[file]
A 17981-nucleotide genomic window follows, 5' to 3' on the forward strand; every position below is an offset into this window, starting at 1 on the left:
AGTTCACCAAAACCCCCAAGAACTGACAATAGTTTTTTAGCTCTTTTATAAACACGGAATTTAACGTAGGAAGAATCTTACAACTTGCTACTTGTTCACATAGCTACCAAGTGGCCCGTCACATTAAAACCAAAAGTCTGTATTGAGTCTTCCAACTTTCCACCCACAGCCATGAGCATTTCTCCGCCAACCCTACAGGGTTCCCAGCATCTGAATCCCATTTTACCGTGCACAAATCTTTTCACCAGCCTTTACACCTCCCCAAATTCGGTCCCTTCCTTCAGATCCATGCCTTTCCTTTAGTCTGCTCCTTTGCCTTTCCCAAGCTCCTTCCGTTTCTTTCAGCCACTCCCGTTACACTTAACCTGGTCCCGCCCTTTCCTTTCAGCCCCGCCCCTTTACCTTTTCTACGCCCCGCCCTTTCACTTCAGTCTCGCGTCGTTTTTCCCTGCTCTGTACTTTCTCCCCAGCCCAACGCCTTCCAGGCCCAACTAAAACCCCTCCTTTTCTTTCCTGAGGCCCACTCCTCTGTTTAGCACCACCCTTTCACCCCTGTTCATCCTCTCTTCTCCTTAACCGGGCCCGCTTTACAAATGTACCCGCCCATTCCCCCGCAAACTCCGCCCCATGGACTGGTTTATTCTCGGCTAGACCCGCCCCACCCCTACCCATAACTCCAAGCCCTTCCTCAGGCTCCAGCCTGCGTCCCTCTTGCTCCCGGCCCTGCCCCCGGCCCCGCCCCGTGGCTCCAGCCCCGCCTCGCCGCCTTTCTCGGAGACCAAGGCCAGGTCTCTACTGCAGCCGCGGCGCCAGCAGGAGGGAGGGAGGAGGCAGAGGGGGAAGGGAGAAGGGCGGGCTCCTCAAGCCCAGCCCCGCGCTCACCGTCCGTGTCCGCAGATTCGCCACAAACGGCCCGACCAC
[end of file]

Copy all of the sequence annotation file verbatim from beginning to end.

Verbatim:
A 17981-nucleotide genomic window follows, 5' to 3' on the forward strand; every position below is an offset into this window, starting at 1 on the left:
AGTTCACCAAAACCCCCAAGAACTGACAATAGTTTTTTAGCTCTTTTATAAACACGGAATTTAACGTAGGAAGAATCTTACAACTTGCTACTTGTTCACATAGCTACCAAGTGGCCCGTCACATTAAAACCAAAAGTCTGTATTGAGTCTTCCAACTTTCCACCCACAGCCATGAGCATTTCTCCGCCAACCCTACAGGGTTCCCAGCATCTGAATCCCATTTTACCGTGCACAAATCTTTTCACCAGCCTTTACACCTCCCCAAATTCGGTCCCTTCCTTCAGATCCATGCCTTTCCTTTAGTCTGCTCCTTTGCCTTTCCCAAGCTCCTTCCGTTTCTTTCAGCCACTCCCGTTACACTTAACCTGGTCCCGCCCTTTCCTTTCAGCCCCGCCCCTTTACCTTTTCTACGCCCCGCCCTTTCACTTCAGTCTCGCGTCGTTTTTCCCTGCTCTGTACTTTCTCCCCAGCCCAACGCCTTCCAGGCCCAACTAAAACCCCTCCTTTTCTTTCCTGAGGCCCACTCCTCTGTTTAGCACCACCCTTTCACCCCTGTTCATCCTCTCTTCTCCTTAACCGGGCCCGCTTTACAAATGTACCCGCCCATTCCCCCGCAAACTCCGCCCCATGGACTGGTTTATTCTCGGCTAGACCCGCCCCACCCCTACCCATAACTCCAAGCCCTTCCTCAGGCTCCAGCCTGCGTCCCTCTTGCTCCCGGCCCTGCCCCCGGCCCCGCCCCGTGGCTCCAGCCCCGCCTCGCCGCCTTTCTCGGAGACCAAGGCCAGGTCTCTACTGCAGCCGCGGCGCCAGCAGGAGGGAGGGAGGAGGCAGAGGGGGAAGGGAGAAGGGCGGGCTCCTCAAGCCCAGCCCCGCGCTCACCGTCCGTGTCCGCAGATTCGCCACAAACGGCCCGACCAC